Vitamin D is a fat-soluble vitamin that is needed in sufficient amounts to ensure the absorption of calcium. There are two ways to get the vitamin. First, the sun can provide a way to process the vitamin on the skin, which is followed by absorption into the body. Second, dietary intake can come from fortified milk, cod liver oil, and egg yolks, albeit in small amounts. Considering the region we live in, the conversion of vitamin D from sunlight is not sufficient to provide adequate amounts, so dietary intake is necessary. Interestingly, the main source of vitamin D in the American diet comes from milk. Milk is also the main contributor of calcium. Therefore, it is not surprising that insufficient calcium intake also leads to insufficient vitamin D intakes. It is recommended that individuals receive approximately 400 IU to 800 IU of vitamin D each day through diet .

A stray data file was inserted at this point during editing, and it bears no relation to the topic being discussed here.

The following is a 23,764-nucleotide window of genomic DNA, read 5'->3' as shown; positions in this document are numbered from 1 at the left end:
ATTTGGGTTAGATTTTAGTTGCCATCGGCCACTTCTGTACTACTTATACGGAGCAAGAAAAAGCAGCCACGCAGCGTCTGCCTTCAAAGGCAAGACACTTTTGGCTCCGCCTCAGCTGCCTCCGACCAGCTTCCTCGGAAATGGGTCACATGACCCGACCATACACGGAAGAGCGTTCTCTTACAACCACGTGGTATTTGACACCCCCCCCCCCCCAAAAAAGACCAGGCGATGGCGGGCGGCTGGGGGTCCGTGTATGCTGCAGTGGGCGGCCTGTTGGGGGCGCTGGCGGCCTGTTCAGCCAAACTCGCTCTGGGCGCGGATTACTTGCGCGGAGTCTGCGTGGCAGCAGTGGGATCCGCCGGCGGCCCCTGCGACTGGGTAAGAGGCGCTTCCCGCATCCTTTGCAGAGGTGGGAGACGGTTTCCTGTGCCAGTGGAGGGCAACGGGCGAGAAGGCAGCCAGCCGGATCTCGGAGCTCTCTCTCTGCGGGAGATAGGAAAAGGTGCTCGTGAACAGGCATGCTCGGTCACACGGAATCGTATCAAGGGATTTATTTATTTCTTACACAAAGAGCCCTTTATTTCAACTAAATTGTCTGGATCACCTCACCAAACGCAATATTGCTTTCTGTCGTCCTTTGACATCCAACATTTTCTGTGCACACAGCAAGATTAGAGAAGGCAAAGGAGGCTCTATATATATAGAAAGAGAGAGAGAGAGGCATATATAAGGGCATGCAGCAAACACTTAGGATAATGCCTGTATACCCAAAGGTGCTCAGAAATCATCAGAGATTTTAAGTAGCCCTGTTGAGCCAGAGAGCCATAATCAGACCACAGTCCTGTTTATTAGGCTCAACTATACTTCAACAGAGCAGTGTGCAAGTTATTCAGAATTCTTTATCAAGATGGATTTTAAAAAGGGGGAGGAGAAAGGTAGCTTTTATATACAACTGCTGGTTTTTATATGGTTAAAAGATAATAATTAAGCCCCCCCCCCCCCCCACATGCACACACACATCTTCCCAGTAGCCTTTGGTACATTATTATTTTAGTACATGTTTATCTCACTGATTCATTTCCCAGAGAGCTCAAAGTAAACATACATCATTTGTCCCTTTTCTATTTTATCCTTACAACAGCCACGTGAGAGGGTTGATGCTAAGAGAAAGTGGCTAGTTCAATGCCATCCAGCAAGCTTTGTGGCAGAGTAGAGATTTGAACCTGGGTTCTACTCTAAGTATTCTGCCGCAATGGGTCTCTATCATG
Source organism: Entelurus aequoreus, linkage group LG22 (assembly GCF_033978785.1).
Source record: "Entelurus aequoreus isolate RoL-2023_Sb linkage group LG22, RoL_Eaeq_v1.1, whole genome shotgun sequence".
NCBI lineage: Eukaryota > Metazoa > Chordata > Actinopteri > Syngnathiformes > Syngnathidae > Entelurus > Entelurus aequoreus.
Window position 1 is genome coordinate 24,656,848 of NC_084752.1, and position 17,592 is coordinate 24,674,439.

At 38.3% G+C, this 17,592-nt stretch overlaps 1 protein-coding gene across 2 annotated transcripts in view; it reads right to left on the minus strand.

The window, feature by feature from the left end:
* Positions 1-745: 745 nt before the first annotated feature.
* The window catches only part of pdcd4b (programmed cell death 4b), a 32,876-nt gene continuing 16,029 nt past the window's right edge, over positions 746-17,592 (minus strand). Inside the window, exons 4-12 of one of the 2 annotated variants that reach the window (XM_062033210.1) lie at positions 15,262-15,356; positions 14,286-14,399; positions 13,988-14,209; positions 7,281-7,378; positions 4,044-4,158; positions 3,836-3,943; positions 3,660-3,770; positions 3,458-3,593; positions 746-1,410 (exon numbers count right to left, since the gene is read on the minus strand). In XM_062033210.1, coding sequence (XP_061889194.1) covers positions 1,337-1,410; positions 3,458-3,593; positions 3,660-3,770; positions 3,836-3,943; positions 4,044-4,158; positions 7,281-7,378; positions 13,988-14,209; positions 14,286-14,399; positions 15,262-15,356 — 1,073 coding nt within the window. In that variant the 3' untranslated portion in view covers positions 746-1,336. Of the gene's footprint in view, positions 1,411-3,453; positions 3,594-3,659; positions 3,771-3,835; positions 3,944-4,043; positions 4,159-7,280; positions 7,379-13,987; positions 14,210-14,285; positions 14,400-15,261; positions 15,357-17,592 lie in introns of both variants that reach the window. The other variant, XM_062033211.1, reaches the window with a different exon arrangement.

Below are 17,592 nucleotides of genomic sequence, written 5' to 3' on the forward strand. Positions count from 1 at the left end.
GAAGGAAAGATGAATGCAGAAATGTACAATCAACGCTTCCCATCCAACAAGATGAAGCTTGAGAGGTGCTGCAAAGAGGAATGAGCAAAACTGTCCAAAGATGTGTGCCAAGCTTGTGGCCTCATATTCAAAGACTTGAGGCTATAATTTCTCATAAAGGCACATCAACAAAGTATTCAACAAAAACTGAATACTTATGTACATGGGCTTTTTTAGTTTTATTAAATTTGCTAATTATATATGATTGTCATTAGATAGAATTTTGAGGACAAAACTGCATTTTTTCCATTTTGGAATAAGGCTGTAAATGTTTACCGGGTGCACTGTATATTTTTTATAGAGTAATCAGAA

Adequate calcium and vitamin D intake is easily achieved by drinking at least three glasses of milk, preferably skimmed, each day. Dairy products are generally excellent calcium foods, but they are not the only way to meet your daily needs. Canned fish products such as sardines provide large amounts of calcium. Green leafy vegetables (i.e. collard greens) are also calcium-containing foods; however the presence of phytates and oxalates binds to calcium and limits the amount absorbed. Fortifying soy products, orange juice and cereals with calcium will significantly improve the calcium balance of consumers.